The CRA has the power to make a transfer pricing adjustment to any amount for a taxation year under s. 247(2) in respect of a non-arm’s length cross-border transaction. A taxpayer is also liable to a 10% penalty under s. 247(3), which penalty is determined with reference to the taxpayer’s transfer pricing capital adjustment and transfer pricing income adjustment for the year. These two latter terms are defined in s. 247(1) and refer an adjustment made under s. 247(2). In 2016-0631631I7, the CRA reached the following conclusions in relation to these provisions:
- An Adjustment: The CRA can make a transfer pricing adjustment under s. 247(2) at any time, even though the relevant transaction and the relevant amount arose in a year that is statute-barred for reassessment of tax under s. 152(4). This transfer pricing adjustment can then be used to reassess tax in an open year. The example given was a downward transfer pricing adjustment to the ACB of property acquired in a statute-barred year. The adjusted ACB could then be used to reassess tax on a (higher) capital gain realized in the open year (see page 7).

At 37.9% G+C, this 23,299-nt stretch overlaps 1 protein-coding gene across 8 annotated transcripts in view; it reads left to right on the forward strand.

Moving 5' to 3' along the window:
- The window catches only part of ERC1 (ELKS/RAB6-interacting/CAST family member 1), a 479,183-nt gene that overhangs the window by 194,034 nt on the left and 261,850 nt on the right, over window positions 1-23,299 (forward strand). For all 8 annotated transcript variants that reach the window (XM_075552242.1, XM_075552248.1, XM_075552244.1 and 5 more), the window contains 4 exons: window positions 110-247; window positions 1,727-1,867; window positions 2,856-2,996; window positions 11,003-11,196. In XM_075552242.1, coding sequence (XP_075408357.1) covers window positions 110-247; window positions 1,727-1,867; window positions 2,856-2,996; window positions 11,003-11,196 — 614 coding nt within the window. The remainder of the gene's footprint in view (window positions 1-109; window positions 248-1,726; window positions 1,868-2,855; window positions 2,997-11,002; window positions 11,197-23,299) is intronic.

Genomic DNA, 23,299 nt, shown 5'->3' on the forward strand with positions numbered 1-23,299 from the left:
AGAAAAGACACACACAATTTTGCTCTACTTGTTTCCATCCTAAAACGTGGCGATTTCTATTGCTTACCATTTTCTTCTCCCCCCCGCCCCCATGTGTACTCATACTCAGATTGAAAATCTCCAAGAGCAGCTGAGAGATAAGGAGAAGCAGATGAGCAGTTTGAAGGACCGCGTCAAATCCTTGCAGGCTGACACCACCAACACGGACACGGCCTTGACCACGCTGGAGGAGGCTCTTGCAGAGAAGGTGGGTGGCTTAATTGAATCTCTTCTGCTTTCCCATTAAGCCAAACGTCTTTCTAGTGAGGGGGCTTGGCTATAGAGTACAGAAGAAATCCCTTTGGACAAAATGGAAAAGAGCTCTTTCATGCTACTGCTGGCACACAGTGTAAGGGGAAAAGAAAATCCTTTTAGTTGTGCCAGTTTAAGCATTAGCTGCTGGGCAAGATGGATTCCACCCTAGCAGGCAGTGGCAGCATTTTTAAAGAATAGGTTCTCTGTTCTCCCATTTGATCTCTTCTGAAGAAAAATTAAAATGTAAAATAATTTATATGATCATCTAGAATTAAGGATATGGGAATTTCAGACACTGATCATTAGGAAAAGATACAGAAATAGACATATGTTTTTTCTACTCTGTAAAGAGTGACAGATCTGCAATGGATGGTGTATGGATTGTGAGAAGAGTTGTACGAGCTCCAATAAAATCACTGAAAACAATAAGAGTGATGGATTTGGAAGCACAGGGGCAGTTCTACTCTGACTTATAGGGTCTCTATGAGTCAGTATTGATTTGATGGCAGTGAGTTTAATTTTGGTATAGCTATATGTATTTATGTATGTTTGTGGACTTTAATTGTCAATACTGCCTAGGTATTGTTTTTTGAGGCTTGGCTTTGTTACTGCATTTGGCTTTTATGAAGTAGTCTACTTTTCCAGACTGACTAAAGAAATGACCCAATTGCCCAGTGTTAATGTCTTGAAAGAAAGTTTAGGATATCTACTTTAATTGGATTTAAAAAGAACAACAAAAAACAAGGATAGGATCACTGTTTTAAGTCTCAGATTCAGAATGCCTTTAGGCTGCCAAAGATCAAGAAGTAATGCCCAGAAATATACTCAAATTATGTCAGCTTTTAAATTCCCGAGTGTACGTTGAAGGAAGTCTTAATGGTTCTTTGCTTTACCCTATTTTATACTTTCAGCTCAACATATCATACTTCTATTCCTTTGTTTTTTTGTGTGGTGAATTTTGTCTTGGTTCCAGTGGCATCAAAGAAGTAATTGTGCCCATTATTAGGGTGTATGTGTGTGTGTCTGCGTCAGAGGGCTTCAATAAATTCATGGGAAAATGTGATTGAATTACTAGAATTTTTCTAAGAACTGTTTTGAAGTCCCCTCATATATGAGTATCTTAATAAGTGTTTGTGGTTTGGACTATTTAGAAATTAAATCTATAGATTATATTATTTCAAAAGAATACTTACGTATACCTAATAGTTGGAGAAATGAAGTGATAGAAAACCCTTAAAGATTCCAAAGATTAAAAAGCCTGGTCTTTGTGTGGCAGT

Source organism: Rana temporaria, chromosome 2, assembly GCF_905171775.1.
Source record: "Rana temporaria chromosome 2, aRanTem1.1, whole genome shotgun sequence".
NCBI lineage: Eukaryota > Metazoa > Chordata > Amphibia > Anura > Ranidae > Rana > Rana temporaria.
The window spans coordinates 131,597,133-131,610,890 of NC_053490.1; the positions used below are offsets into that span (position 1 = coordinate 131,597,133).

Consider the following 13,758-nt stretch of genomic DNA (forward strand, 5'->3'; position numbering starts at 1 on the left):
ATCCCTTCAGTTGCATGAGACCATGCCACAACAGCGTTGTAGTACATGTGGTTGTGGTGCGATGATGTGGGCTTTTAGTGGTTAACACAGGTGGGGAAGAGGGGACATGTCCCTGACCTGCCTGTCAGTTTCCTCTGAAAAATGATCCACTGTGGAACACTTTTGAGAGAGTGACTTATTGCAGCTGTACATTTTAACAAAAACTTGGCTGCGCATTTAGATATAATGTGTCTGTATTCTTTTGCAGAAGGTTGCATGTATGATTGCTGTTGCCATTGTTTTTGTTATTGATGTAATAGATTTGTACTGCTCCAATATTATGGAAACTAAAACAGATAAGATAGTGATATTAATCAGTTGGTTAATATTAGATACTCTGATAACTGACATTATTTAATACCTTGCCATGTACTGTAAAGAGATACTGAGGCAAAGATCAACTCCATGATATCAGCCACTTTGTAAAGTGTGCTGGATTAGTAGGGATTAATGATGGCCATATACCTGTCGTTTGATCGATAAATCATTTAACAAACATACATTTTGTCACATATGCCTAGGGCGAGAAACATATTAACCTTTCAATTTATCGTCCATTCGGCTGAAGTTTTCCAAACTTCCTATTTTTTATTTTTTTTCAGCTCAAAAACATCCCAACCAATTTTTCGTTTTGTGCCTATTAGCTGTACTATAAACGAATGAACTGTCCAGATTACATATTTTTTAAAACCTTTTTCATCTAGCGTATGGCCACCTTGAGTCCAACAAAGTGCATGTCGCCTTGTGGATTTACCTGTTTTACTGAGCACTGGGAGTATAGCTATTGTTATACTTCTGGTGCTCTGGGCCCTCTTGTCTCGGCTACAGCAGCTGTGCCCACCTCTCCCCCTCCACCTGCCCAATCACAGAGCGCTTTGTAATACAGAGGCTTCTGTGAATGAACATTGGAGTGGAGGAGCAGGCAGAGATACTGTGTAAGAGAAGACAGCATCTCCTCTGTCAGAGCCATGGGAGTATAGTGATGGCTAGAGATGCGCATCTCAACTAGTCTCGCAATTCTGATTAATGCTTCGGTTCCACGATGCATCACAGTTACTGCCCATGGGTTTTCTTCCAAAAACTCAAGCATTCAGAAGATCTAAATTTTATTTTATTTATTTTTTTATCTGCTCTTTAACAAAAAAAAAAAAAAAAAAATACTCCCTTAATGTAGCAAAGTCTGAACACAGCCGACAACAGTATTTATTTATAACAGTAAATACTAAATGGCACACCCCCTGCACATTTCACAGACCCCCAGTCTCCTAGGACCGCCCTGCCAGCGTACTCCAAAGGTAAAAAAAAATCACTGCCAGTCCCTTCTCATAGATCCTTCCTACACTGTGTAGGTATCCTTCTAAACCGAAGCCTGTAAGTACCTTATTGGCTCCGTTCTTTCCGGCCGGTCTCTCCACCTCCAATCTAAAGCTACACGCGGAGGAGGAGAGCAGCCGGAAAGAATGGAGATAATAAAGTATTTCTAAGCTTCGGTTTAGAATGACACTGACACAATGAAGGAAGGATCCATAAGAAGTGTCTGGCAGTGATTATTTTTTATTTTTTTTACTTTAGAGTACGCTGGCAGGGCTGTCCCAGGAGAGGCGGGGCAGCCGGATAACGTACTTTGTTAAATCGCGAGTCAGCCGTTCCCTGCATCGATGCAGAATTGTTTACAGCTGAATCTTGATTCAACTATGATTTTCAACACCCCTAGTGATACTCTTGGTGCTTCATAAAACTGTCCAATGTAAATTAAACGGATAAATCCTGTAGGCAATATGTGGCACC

- The 10% Penalty: The CRA further said that although tax cannot be reassessed for a statute-barred year, the 10% transfer pricing penalty under s. 247(3) can be. In other words, in the CRA’s view, an initial 10% transfer pricing penalty can be imposed at any time under s. 247(3) (see pages 6 and 7). In the example considered, the reduction to the ACB of the property acquired in the statute-barred year would be a transfer pricing capital adjustment (TPCA) in that statute-barred year. This TPCA would then be relevant for purposes of potentially imposing the 10% transfer pricing penalty for that statute-barred year under s. 247(3) (see page 6).